30 April 2007

All on the spectrum now

Last Monday I took some time out from the Triathlon Training that is increasingly dominating my days, my nights, my waking thoughts and - worst of all - my blog, to go to a lecture.

It was two hours, I calculated, lost for training. In that time I could have:
  • swum 7 x 100m off 3 minutes, and
  • run the 5.5km treadmill programme at level 4 (level 5 if they would only keep the bleeding gym at the 19° that they are supposed to) and
  • had another attempt at the tantalising 1 hour barrier for the bike home (PB 1h05)
Ah well. The event was Autism Nation - a panel discussion on autism at the ICA. The star of the show was the clever, intellectual and urbane Simon Baron Cohen, but stealer of the show was the fierce, opinionated professional talker-of-down-to-earth-common-sense Dr Michael Fitzpatrick. Alt-views were provided by the intensively unautistic Marti Leimbach while the genuine real-life autist Kamran Nazeer loomed impassively from the edge, carefully refraining from eye contact with the rest of the panel who, quite naturally, ignored him.

The panel waxed lyrical all evening, and on my note pad I jotted down a page of their original thoughts; thinking back on it over the week since one thought in particular struck me - in terms of sociability and ability to communicate our tolerant, inclusive modern society has quite raised the bar in terms of what is considered normal: Nowadays children in quite ordinary schools are expected to participate in drama, hold and attend parties, talk about sex and sexuality in the classroom (talk in the classroom, I mean, of course, not talk about sex in the.... you know what I mean!) they are expected to be able to engage meaningfully with people of astonishly diverse backgrounds and avoid any scarily intensive hobbies, all in order to be considered normal. Behaviours that would have been considered quite usual in 1957 are, in 2007, plotted carefully on the all-embracing, all encompassing autistic spectrum.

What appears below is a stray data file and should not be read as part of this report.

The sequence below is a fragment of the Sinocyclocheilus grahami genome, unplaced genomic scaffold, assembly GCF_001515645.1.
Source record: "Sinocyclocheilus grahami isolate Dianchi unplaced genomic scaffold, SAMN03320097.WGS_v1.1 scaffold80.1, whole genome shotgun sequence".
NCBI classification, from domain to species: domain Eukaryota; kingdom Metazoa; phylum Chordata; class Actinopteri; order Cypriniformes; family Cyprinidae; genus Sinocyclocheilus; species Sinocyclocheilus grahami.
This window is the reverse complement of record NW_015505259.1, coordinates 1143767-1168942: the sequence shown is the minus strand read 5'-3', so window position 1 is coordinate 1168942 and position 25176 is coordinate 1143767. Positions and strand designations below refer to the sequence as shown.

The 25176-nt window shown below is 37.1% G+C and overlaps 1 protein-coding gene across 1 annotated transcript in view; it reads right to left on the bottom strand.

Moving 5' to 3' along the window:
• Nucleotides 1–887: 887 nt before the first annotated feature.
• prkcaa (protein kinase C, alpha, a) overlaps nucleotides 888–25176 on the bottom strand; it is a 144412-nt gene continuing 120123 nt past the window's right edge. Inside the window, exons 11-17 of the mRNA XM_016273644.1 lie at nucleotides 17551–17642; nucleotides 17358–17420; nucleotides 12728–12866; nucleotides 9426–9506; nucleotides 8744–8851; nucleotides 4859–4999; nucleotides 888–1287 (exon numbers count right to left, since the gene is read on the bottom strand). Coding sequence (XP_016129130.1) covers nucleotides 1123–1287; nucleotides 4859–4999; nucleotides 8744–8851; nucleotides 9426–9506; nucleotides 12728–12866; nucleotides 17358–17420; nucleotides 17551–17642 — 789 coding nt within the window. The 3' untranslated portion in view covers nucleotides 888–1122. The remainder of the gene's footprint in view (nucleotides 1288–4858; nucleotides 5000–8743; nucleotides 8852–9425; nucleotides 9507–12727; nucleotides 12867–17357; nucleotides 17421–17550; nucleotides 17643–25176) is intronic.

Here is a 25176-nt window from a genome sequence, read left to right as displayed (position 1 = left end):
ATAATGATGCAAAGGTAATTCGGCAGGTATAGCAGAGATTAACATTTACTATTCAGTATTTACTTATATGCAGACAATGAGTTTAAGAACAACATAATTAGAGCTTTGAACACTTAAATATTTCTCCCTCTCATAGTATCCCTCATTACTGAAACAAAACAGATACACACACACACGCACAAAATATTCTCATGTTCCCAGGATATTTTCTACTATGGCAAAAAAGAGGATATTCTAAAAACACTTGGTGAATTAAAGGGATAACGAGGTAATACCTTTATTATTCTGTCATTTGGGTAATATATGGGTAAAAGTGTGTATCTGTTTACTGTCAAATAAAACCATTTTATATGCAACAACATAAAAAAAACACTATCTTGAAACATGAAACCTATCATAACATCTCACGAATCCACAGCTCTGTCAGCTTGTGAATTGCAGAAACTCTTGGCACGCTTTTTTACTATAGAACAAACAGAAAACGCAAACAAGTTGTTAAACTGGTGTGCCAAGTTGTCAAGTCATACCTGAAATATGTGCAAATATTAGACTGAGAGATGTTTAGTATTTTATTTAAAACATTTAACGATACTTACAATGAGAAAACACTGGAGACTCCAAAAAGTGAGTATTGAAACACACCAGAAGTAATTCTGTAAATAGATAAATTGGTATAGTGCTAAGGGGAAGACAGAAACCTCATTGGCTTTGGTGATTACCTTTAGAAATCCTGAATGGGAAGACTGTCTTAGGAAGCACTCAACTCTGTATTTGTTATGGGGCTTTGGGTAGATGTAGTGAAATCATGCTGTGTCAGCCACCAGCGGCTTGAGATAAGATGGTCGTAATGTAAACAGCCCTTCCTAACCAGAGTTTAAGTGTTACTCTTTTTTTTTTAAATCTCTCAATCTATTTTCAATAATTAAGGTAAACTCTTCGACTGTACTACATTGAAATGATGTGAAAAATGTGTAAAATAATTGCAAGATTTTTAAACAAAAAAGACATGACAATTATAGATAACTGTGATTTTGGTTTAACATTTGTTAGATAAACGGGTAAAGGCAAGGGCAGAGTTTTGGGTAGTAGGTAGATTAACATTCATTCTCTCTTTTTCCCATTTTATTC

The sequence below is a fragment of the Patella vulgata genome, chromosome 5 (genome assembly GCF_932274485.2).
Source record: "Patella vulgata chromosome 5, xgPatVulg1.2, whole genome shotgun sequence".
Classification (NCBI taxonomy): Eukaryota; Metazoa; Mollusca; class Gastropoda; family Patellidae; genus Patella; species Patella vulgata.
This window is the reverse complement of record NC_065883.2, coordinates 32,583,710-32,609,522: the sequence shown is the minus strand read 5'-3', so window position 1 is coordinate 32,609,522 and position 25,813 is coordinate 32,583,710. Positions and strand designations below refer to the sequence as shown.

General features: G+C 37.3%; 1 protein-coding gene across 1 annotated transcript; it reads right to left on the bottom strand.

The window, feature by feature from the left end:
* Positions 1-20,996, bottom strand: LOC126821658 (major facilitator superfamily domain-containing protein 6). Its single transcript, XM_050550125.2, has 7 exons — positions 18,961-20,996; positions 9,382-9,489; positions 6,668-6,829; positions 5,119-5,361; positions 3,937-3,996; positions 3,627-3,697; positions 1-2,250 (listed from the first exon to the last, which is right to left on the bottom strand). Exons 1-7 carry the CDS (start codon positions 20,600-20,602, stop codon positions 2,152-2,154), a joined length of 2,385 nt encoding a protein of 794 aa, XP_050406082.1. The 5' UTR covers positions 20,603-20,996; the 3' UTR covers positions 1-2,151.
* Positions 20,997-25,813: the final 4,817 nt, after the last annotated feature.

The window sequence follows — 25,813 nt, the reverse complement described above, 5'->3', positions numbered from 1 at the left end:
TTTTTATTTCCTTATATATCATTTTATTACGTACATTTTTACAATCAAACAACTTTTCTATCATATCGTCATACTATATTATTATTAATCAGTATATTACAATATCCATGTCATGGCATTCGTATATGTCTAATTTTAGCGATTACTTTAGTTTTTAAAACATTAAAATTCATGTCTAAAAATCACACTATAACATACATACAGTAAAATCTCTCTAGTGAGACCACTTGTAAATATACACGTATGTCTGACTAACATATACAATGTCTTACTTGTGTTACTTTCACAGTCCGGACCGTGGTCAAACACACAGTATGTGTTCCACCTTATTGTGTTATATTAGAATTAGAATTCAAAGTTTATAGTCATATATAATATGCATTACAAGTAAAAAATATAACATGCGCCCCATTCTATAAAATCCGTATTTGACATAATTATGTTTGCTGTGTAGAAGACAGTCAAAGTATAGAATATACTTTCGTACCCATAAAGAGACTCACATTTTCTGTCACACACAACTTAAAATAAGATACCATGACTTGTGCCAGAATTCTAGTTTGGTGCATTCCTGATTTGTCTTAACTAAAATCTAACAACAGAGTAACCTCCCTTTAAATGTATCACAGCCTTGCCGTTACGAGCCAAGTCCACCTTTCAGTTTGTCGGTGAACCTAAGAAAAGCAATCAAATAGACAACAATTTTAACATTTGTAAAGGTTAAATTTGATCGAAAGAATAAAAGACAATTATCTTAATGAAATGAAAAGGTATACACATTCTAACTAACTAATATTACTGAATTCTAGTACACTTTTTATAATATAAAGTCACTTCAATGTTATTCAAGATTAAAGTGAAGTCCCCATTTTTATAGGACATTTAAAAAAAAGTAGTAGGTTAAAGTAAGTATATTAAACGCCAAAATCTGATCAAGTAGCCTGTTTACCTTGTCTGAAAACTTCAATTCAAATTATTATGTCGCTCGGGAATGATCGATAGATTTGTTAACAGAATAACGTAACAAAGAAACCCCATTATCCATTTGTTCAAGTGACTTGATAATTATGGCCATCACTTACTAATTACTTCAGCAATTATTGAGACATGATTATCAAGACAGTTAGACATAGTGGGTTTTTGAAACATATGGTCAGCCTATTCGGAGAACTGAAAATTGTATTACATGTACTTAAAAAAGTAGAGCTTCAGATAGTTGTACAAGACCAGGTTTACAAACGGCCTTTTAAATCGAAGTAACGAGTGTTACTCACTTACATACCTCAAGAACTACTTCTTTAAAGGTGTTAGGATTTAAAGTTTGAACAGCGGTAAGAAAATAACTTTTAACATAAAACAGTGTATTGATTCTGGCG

What is autism? Simon Baron Cohen identified four traits
- difficulty socialising
- lack of empathy/interest in others
- intense interest in a narrow range subject
- repetition

It was an interesting evening, and exactly a week later I was still thinking on it as I splashed out my life-threatening 500m in the pool and pounded out a tedious 5km on the treadmill.

Between the two, I practised transition: I got out of the pool and took out my racing top [super-wicking, dry-quick, ultra light; no armpit holes £84.99] from my locker and laid it out carefully on the floor in front of me, flat and untangled, just as it will be in the race, with the back rolled up just a little bit. Then I stood up straight and stared at it for a moment, and visualised.

Water dripped slowly from my arms to the floor, I could quite distinctly hear the hum of the air conditioner and I could smell the sweat of the changing room and the chlorine on my skin.

Slowly and deliberately I counted to three and then - to the astonishment of my neighbours - I burst into life and hauled the top over my head and, writhing desperately, managed to haul the tightly rolled fabric down my damp back. Immediately it was on, I dropped on ground, toggled up my trainers, then leapt to my feet and put my cycling helmet on. And stoppped my watch.

A sudden hush had descended on the changing room.

"Blenheim Palace?"asked my neighbour?
"Thames Turbo, said I,
"Word of advice", he said, not unkindly, "Put an arm in first, before it goes over your head. Much faster that way"

19 April 2007

What Luck?